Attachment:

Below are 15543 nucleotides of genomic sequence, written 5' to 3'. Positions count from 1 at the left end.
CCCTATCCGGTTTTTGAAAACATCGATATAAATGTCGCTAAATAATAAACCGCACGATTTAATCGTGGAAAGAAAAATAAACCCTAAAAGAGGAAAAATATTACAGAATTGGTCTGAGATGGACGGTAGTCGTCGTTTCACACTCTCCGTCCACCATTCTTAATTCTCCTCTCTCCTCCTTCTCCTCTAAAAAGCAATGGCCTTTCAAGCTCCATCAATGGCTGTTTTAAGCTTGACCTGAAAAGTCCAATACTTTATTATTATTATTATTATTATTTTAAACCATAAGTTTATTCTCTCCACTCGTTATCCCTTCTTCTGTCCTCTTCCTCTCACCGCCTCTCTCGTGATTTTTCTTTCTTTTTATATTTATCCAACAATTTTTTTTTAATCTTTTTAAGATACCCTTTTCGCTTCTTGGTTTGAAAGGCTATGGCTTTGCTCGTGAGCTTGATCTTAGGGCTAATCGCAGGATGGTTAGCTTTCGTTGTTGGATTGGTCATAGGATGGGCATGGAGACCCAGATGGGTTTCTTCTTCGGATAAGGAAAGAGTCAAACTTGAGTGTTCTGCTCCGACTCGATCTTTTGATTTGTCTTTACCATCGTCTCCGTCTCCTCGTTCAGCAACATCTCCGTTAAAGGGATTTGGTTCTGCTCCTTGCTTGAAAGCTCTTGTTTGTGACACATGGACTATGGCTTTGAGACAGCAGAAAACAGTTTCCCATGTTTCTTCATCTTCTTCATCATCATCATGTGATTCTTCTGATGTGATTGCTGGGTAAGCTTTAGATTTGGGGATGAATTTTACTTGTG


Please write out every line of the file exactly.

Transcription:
Below are 15543 nucleotides of genomic sequence, written 5' to 3'. Positions count from 1 at the left end.
CCCTATCCGGTTTTTGAAAACATCGATATAAATGTCGCTAAATAATAAACCGCACGATTTAATCGTGGAAAGAAAAATAAACCCTAAAAGAGGAAAAATATTACAGAATTGGTCTGAGATGGACGGTAGTCGTCGTTTCACACTCTCCGTCCACCATTCTTAATTCTCCTCTCTCCTCCTTCTCCTCTAAAAAGCAATGGCCTTTCAAGCTCCATCAATGGCTGTTTTAAGCTTGACCTGAAAAGTCCAATACTTTATTATTATTATTATTATTATTTTAAACCATAAGTTTATTCTCTCCACTCGTTATCCCTTCTTCTGTCCTCTTCCTCTCACCGCCTCTCTCGTGATTTTTCTTTCTTTTTATATTTATCCAACAATTTTTTTTTAATCTTTTTAAGATACCCTTTTCGCTTCTTGGTTTGAAAGGCTATGGCTTTGCTCGTGAGCTTGATCTTAGGGCTAATCGCAGGATGGTTAGCTTTCGTTGTTGGATTGGTCATAGGATGGGCATGGAGACCCAGATGGGTTTCTTCTTCGGATAAGGAAAGAGTCAAACTTGAGTGTTCTGCTCCGACTCGATCTTTTGATTTGTCTTTACCATCGTCTCCGTCTCCTCGTTCAGCAACATCTCCGTTAAAGGGATTTGGTTCTGCTCCTTGCTTGAAAGCTCTTGTTTGTGACACATGGACTATGGCTTTGAGACAGCAGAAAACAGTTTCCCATGTTTCTTCATCTTCTTCATCATCATCATGTGATTCTTCTGATGTGATTGCTGGGTAAGCTTTAGATTTGGGGATGAATTTTACTTGTG